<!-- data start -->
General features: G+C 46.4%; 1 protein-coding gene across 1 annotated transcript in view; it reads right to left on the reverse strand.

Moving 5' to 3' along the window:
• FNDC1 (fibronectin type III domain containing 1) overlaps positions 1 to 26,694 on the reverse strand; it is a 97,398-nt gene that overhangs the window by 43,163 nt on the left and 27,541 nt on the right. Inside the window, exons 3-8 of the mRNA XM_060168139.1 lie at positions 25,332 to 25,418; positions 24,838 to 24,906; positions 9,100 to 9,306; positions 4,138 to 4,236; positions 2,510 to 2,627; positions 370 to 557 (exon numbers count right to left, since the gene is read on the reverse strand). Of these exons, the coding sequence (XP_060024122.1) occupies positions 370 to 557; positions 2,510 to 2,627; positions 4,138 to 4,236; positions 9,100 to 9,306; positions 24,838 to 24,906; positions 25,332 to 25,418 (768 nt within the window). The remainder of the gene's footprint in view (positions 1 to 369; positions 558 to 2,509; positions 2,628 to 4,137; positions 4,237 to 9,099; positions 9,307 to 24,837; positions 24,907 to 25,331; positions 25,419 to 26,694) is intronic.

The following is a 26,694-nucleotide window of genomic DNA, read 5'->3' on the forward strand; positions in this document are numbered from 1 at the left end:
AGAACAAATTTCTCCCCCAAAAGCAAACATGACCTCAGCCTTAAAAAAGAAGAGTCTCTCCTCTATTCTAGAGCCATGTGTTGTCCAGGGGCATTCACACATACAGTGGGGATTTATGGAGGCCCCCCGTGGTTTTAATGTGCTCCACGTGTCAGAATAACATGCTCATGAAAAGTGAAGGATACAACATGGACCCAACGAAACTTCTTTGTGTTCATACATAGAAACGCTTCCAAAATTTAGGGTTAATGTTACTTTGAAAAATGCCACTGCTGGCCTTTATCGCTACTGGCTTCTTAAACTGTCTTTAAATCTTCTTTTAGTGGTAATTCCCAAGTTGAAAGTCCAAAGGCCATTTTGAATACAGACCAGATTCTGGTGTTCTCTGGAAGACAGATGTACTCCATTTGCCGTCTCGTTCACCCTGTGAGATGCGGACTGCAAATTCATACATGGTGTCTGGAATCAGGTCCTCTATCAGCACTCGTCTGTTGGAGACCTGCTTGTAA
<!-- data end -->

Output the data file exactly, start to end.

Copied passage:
General features: G+C 46.4%; 1 protein-coding gene across 1 annotated transcript in view; it reads right to left on the reverse strand.

Moving 5' to 3' along the window:
• FNDC1 (fibronectin type III domain containing 1) overlaps positions 1 to 26,694 on the reverse strand; it is a 97,398-nt gene that overhangs the window by 43,163 nt on the left and 27,541 nt on the right. Inside the window, exons 3-8 of the mRNA XM_060168139.1 lie at positions 25,332 to 25,418; positions 24,838 to 24,906; positions 9,100 to 9,306; positions 4,138 to 4,236; positions 2,510 to 2,627; positions 370 to 557 (exon numbers count right to left, since the gene is read on the reverse strand). Of these exons, the coding sequence (XP_060024122.1) occupies positions 370 to 557; positions 2,510 to 2,627; positions 4,138 to 4,236; positions 9,100 to 9,306; positions 24,838 to 24,906; positions 25,332 to 25,418 (768 nt within the window). The remainder of the gene's footprint in view (positions 1 to 369; positions 558 to 2,509; positions 2,628 to 4,137; positions 4,237 to 9,099; positions 9,307 to 24,837; positions 24,907 to 25,331; positions 25,419 to 26,694) is intronic.

The following is a 26,694-nucleotide window of genomic DNA, read 5'->3' on the forward strand; positions in this document are numbered from 1 at the left end:
AGAACAAATTTCTCCCCCAAAAGCAAACATGACCTCAGCCTTAAAAAAGAAGAGTCTCTCCTCTATTCTAGAGCCATGTGTTGTCCAGGGGCATTCACACATACAGTGGGGATTTATGGAGGCCCCCCGTGGTTTTAATGTGCTCCACGTGTCAGAATAACATGCTCATGAAAAGTGAAGGATACAACATGGACCCAACGAAACTTCTTTGTGTTCATACATAGAAACGCTTCCAAAATTTAGGGTTAATGTTACTTTGAAAAATGCCACTGCTGGCCTTTATCGCTACTGGCTTCTTAAACTGTCTTTAAATCTTCTTTTAGTGGTAATTCCCAAGTTGAAAGTCCAAAGGCCATTTTGAATACAGACCAGATTCTGGTGTTCTCTGGAAGACAGATGTACTCCATTTGCCGTCTCGTTCACCCTGTGAGATGCGGACTGCAAATTCATACATGGTGTCTGGAATCAGGTCCTCTATCAGCACTCGTCTGTTGGAGACCTGCTTGTAA